Sixteen new police officers who were all recruited from South Gwynedd communities will soon be pounding the beats of their local area.
The rookie officers, 11 men and five women, have just started six months of intense training at Dolgellau Police Station.
North Wales Police had originally struggled to attract enough applicants wanting to work in the area.
One of the main problems for people living locally was that they would have had to commute daily to St Asaph for the duration of the six-month training course.
For some it would have involved a two-hour journey each way.
The answer was to switch the training venue for this group of trainee officers.
According to North Wales Deputy Police and Crime Commissioner Ann Griffith, the force had been able to recruit talented people who otherwise may have slipped through the net.
She said: “It really is encouraging to see 16 new recruits appointed from the communities of South Gwynedd that will train and then serve in the very areas from where they were recruited.
“Previously all new recruits travelled to St Asaph or Colwyn Bay for their initial training. That put a huge strain both in terms of time and finance on officers who had to travel each day from South Gwynedd to complete their six months of training.
“It meant the force too often missed out on some very talented individuals who simply couldn’t afford to commit to travelling that distance each day. It would be particularly difficult for officers who are also parents.
“However, by moving training to Dolgellau it means officers have been recruited from the very communities they will serve and all 16 recruits have agreed they will serve for a minimum of two years in South Gwynedd after completing their initial training.
“I want to see the training of new officers taking place around the force area and not just at Colwyn Bay or St Asaph. As we have done here at Dolgellau we should be considering holding training courses on Anglesey, at Holyhead or Caernarfon to ensure we attract the very best local recruits.
“I’m also pleased Welsh language skills has been taken into account when recruiting these new officers. That will help them to properly reflect the communities they serve.
“While not being able to speak Welsh fluently was not a bar to joining the force I understand all have some level of Welsh language skills with those less able committed to an improvement programme.”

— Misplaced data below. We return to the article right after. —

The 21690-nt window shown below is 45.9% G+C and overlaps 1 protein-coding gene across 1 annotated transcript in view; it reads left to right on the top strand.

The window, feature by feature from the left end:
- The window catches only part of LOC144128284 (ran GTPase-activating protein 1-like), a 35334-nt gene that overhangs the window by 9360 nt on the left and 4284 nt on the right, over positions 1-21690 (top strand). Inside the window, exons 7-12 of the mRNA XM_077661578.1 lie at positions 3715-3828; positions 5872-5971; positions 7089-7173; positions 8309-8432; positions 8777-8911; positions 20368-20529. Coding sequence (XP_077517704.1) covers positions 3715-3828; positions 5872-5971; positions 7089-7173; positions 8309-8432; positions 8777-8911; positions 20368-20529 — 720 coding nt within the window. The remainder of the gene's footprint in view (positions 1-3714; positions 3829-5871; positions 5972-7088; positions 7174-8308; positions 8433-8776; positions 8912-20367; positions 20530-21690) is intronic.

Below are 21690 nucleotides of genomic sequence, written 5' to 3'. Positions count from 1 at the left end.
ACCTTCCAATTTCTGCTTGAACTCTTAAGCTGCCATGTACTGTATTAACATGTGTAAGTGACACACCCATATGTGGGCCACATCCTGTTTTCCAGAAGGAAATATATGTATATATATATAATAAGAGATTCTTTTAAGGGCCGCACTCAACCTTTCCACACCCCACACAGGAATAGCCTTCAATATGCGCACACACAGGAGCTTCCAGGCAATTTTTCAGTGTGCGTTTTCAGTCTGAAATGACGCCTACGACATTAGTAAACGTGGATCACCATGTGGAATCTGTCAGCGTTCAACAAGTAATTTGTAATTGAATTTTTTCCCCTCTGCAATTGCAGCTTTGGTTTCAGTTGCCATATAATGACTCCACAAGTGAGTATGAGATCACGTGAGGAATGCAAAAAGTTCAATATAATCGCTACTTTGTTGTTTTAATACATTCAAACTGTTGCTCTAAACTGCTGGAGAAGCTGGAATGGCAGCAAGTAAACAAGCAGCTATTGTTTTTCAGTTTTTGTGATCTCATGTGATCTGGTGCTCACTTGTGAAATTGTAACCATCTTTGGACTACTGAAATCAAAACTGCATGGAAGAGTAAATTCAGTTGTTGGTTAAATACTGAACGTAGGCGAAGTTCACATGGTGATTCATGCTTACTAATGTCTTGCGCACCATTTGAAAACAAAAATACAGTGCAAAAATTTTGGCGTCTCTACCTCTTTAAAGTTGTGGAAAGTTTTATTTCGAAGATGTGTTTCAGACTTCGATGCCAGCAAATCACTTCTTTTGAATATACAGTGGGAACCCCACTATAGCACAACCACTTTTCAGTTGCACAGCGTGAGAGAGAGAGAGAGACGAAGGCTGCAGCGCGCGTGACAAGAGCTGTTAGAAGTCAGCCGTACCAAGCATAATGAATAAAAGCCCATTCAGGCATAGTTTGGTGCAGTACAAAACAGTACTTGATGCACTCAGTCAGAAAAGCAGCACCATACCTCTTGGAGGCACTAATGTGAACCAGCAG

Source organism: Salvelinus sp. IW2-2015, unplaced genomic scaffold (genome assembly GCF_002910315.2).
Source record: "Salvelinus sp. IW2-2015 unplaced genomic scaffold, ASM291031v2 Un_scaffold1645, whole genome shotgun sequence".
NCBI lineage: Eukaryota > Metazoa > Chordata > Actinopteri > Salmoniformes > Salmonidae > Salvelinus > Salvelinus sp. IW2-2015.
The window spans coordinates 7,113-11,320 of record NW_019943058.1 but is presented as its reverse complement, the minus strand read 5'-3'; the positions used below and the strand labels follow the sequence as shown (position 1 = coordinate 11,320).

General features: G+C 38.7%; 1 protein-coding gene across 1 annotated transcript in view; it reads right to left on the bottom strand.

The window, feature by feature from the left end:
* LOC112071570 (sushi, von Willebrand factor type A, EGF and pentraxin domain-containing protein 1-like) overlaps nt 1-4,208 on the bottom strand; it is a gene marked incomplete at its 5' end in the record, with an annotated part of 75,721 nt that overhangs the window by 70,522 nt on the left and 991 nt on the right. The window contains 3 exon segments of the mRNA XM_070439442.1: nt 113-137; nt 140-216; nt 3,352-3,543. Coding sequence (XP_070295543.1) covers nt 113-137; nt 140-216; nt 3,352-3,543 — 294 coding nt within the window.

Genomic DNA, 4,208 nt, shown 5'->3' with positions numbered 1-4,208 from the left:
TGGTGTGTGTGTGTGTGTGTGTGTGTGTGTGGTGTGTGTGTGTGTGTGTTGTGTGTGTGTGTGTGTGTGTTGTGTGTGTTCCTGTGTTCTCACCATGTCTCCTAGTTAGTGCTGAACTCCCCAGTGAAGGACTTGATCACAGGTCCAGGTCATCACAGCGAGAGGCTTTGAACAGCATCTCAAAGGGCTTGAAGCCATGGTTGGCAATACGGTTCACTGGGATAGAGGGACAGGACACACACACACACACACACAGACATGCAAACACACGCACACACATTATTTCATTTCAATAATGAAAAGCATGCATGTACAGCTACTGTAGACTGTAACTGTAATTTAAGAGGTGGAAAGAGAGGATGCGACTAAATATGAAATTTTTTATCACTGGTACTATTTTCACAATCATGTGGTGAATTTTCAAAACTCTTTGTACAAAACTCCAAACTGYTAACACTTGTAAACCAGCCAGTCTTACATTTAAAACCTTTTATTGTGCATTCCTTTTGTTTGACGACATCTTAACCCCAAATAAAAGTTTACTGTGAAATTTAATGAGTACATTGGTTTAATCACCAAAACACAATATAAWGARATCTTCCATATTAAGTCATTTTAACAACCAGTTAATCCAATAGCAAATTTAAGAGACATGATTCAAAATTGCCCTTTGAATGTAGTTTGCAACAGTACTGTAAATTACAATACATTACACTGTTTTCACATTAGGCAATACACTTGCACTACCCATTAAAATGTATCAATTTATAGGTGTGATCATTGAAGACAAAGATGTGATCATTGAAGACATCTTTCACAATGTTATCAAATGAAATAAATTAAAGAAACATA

New recruit Elliw Roberts, 26, of Blaenau Ffestiniog, worked as a North Wales Police PCSO in Barmouth for three years prior to being accepted for training as a police officer.
She said: “I have a daughter, Gwen, who is four, and to drive to St Asaph or Colwyn Bay for six months for training would have been very difficult if not impossible for me even with the support of my husband, David, who is a builder.
“I did 10 week PCSO training at Colwyn Bay and it was very, very difficult. However, I‘m thrilled to be doing my training here in Dolgellau and it’s great knowing I will be stationed in and serving South Gwynedd.
“I’m really excited about my police career. I did do some teacher training but everything I have done subsequently has been aimed at my becoming a police officer. Everything has been geared to achieving that goal.”
Fellow new recruit Tom Carr, 29, is from Dolgellau previously worked as a fitness instructor and attendant at the town’s leisure centre and gym.
He said: “It all happened very quickly for me and I was sort of fast-tracked to get onto this intake for which I’m very grateful.
“I had my final interview and thought I was joining in the summer and would be trained at Colwyn Bay but as this intake and training was being conducted in Dolgellau they managed to get me in.
“I’m grateful to my previous employers for allowing me to work extra shifts so I could finish early and not have to complete my full notice. The way it’s worked out means I have started training just three weeks after being accepted. I’m very lucky.
“Training here in Dolgellau is a Godsend. Having to travel to the other side of North Wales for training would have been very difficult.
“I’m just glad to have been accepted and I’m looking forward to my new career and serving the people of my own area of South Gwynedd.”
Ann Griffith added that the financial savings being made as a result of the closure of the custody suite at Dolgellau will be reinvested in the area.
As a result an additional two sergeants and four constables to the area’s Safe Neighbourhood Team to strengthen the policing of South Gwynedd.
She said: “The Police and Crime Commissioner and I are delighted the savings generated by the closure of the custody suite will be ploughed back into South Gwynedd.
“While we didn’t want to see the custody suite at Dolgellau close the business case leaves no other viable option and it is the Chief Constable that has taken the operational decision to close the facility.
“The Police and Crime Commissioner and I support that decision as the savings made will be reinvested in South Gwynedd.”
Retired North Wales Police officer, Andrew Jones and serving officer Gill Hughes, are in charge of training the 16 new recruits throughout their six months training course at Dolgellau.
Andrew Jones, who retired from the force having reached the rank of temporary inspector before signing up as a trainer, says conducting the 16 new officers’ training in Dolgellau makes a great deal of sense.
He said: “Of the 16 new officers only three have previous police experience. Two were former PCSO’s and one was a special constable. The rest are completely new to police work and means we have new officers with experience and life skills across a broad spectrum.”
Gill Hughes, who transferred to North Wales Police from Greater Manchester Police in 2009 and has more than 11 years’ service, said: “They have all have agreed to work for a minimum of two years in South Gwynedd as part of their terms and conditions on completion of their training.”